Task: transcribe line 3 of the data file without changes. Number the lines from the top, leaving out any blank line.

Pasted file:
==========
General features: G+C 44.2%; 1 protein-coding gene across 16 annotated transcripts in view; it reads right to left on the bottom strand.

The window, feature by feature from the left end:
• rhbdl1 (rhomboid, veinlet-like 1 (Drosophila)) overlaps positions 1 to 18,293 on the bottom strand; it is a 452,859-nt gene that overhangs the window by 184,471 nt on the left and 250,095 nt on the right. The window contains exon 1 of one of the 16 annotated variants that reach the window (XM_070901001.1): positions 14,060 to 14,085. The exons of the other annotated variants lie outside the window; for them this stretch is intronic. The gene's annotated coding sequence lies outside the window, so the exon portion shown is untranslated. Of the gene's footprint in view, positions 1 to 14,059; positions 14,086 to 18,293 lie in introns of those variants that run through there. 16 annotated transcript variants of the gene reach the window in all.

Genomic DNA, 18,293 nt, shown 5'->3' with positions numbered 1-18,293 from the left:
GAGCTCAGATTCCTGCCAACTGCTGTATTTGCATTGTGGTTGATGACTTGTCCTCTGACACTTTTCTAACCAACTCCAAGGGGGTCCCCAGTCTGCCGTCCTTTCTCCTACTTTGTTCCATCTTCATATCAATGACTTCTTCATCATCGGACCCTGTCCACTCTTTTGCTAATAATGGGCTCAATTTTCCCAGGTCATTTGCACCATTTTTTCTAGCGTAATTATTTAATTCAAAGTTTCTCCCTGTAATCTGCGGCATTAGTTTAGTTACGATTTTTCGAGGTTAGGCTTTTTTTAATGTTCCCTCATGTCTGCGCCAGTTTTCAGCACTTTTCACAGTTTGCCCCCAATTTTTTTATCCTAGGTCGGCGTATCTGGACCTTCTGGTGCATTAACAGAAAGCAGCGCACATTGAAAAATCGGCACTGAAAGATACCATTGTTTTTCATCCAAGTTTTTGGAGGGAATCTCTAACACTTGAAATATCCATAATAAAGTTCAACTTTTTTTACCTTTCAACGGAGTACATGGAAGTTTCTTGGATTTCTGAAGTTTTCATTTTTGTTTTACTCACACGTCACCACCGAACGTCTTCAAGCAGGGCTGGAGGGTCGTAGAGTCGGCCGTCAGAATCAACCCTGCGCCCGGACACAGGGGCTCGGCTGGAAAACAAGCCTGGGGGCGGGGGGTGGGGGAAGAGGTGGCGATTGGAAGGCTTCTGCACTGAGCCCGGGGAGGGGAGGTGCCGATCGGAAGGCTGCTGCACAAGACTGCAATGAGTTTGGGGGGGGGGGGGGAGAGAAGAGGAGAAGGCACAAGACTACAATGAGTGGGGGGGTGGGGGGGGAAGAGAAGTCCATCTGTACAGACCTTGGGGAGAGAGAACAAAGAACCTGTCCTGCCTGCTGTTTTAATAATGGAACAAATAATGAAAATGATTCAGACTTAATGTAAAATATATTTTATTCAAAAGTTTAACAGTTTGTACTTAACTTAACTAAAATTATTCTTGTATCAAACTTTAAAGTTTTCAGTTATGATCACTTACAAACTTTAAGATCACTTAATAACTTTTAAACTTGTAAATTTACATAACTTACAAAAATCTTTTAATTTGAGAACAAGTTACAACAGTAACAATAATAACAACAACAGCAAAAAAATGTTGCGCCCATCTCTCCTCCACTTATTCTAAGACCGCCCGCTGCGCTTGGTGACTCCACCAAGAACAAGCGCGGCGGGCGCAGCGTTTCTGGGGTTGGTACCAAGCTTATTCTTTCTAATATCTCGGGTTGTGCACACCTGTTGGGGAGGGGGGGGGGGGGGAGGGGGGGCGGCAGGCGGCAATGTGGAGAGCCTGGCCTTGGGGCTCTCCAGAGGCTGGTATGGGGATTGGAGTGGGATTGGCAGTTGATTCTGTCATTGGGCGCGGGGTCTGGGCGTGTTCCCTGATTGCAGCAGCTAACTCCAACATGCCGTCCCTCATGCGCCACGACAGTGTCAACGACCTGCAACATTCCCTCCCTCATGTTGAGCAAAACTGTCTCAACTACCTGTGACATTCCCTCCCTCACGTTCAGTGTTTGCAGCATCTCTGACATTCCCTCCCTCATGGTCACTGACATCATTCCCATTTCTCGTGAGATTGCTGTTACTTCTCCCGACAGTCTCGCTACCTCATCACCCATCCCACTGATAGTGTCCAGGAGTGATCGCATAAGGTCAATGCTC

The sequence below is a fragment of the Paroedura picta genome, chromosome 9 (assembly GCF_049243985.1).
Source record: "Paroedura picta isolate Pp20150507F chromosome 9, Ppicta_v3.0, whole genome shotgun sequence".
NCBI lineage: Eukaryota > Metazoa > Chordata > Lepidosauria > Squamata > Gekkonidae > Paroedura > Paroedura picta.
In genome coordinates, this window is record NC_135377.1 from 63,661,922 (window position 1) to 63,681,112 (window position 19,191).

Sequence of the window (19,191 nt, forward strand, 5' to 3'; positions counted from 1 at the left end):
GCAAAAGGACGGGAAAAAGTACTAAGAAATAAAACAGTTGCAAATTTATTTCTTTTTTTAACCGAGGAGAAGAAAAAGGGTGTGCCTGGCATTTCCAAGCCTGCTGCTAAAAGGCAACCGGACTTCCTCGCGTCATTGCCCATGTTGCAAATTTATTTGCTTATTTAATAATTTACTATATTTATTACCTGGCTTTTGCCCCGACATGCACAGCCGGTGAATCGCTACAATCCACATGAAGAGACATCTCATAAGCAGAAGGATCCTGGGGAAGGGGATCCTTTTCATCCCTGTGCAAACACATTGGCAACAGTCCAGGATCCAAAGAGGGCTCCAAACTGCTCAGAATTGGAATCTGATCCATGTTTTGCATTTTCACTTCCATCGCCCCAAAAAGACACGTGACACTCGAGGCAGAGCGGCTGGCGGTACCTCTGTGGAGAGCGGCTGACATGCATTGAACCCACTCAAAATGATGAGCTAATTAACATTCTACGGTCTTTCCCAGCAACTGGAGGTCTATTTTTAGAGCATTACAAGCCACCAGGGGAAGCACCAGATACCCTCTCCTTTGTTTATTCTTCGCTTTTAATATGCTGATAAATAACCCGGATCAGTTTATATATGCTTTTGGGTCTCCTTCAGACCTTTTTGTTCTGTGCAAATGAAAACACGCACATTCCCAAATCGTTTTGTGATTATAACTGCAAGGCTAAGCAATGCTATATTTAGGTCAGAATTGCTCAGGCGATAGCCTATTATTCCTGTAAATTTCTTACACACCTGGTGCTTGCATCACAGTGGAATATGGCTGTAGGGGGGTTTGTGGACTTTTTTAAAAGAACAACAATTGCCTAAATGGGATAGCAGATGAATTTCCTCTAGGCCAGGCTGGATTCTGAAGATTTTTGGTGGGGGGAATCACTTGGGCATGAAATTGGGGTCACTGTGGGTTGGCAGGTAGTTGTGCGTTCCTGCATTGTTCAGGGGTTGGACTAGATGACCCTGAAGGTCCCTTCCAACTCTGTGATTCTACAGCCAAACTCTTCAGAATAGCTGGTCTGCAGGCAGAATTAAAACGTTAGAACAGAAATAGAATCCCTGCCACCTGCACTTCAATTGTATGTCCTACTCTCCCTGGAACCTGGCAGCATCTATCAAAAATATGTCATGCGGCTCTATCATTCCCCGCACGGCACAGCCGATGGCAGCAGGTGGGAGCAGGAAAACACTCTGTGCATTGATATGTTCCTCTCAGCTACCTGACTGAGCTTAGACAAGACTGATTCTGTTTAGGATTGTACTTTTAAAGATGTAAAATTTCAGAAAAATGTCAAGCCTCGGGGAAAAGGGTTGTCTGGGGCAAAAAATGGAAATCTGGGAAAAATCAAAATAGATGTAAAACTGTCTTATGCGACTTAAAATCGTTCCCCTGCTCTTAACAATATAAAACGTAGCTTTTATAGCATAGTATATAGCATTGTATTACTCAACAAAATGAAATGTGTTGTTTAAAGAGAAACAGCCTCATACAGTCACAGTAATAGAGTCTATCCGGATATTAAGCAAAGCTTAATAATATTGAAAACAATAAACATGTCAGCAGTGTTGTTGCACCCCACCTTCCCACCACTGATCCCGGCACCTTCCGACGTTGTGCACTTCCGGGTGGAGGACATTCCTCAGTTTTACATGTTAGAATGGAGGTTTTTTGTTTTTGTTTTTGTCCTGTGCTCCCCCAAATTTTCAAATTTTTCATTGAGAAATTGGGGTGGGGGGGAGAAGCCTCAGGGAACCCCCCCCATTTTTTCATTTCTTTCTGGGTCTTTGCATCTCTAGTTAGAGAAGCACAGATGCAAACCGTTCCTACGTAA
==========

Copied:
• rhbdl1 (rhomboid, veinlet-like 1 (Drosophila)) overlaps positions 1 to 18,293 on the bottom strand; it is a 452,859-nt gene that overhangs the window by 184,471 nt on the left and 250,095 nt on the right. The window contains exon 1 of one of the 16 annotated variants that reach the window (XM_070901001.1): positions 14,060 to 14,085. The exons of the other annotated variants lie outside the window; for them this stretch is intronic. The gene's annotated coding sequence lies outside the window, so the exon portion shown is untranslated. Of the gene's footprint in view, positions 1 to 14,059; positions 14,086 to 18,293 lie in introns of those variants that run through there. 16 annotated transcript variants of the gene reach the window in all.